Board-Certified Criminal Defense Representation In Central Florida

Sex stings in Florida: Controversy over tactics, reporting

by | Aug 13, 2014 | Sex Offenses |

Being convicted of a sexually-related offense can do untold damage to a person’s life. In some cases, a person could spend the rest of his or her life in prison or bound by the restrictions of the sex offender registry. Even those who are convicted of minor offenses can live for years with the stigma of a sex crime conviction.

Unfortunately for any person facing accusations of sexual misconduct, law enforcement agents are more determined than ever to round up suspected sex offenders, and claim to have the results to support their efforts. However, when those efforts are put under the microscope, there is a very different picture being painted.

A Florida news outlet recently investigated police sting efforts that are routinely used across Florida. Authorities have launched massive busts targeting alleged offenders and “sexual predators.” In one instance, a sheriff called a press conference to announce that they had arrested more than 130 people in stings in less than six months.

However, when investigators looked a little more closely at this information, they found that most of the people caught up in the sting had no history of sexual misconduct. Many of them were teens or in their 20s, and were only trying to meet up with someone their own age. In many cases, similar charges are ultimately dismissed as a result of entrapment claims. Some critics of these stings argue that instead of decreasing sex crimes, police efforts are actually creating more problems.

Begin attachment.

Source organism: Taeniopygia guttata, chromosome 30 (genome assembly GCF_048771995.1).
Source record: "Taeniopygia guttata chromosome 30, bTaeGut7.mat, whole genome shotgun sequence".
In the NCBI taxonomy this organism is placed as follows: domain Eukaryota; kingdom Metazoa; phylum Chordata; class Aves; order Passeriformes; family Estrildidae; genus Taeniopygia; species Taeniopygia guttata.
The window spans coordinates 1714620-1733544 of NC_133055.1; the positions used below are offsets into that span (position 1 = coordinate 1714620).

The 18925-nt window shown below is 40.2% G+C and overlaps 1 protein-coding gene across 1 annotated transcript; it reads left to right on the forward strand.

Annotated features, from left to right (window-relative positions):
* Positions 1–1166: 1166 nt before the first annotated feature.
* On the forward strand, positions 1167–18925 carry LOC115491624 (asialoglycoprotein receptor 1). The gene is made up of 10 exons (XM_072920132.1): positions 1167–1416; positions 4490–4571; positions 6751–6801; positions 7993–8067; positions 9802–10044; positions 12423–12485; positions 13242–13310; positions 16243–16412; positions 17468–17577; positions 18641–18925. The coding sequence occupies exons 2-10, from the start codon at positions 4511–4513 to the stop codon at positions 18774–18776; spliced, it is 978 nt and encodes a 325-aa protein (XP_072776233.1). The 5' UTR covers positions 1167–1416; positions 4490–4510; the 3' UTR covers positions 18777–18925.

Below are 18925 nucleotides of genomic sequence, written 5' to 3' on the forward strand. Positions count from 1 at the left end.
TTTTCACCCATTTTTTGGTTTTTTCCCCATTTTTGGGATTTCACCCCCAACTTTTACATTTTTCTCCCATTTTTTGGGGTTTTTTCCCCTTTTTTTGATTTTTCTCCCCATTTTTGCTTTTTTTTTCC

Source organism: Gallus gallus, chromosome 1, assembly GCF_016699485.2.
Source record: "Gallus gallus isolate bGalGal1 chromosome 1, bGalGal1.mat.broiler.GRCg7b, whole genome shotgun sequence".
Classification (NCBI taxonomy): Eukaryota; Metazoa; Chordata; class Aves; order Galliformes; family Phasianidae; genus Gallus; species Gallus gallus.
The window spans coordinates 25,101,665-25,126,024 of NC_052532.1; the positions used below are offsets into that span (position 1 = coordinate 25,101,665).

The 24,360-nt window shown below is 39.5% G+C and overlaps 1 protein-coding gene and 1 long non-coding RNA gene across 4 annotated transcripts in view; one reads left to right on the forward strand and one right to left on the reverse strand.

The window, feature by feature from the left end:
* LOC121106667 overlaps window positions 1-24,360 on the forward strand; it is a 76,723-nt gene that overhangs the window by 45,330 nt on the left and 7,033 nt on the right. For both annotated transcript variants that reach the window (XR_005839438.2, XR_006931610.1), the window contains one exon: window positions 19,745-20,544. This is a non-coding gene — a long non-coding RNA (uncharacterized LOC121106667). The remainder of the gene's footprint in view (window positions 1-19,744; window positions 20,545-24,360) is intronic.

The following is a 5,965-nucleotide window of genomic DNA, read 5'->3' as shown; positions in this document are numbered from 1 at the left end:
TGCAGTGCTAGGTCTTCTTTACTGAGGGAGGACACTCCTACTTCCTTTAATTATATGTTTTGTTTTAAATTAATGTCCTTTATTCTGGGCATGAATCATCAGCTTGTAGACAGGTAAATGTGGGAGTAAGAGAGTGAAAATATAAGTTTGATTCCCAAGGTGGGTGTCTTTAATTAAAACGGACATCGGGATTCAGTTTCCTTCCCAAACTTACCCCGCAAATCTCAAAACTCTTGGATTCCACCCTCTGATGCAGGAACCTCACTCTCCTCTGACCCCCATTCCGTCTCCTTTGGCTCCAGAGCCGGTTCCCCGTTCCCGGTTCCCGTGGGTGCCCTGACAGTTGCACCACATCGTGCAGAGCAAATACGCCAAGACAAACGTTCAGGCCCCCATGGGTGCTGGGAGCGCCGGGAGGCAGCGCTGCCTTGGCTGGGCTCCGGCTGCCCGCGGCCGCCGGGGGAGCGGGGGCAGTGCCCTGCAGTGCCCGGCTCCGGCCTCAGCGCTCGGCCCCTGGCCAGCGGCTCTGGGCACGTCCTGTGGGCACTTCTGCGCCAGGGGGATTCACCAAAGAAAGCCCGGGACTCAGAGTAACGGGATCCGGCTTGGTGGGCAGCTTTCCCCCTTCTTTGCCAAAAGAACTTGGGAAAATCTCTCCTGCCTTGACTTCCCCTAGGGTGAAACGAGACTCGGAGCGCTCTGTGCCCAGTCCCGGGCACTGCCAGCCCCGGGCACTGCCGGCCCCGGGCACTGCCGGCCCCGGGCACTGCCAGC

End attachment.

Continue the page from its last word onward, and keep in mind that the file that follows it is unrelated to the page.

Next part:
Other issues that were raised by looking at overzealous law enforcement efforts include reports that mug shots for people arrested for sex crimes are used to back enforcement efforts, even if the people in the pictures were found not guilty or the cases were dismissed.

Unfortunately, the claims that police efforts cross the line and do more harm than good are not isolated to one place or one situation. Numerous people are caught up in overly aggressive stings and have had their reputations and names smeared by the publicizing of their arrest, even if they are never convicted.

Questioning police efforts and scrutinizing arrest reports can be crucial in protecting a person from damaging charges, convictions or sentences. Instead of trying to tackle all this alone, people who have been charged with or are under investigation for a sex crime may strongly consider discussing their case with a defense attorney.

Source: WTSP, “Sex stings aren’t targeting whom you think,” Noah Pransky, Aug. 10, 2014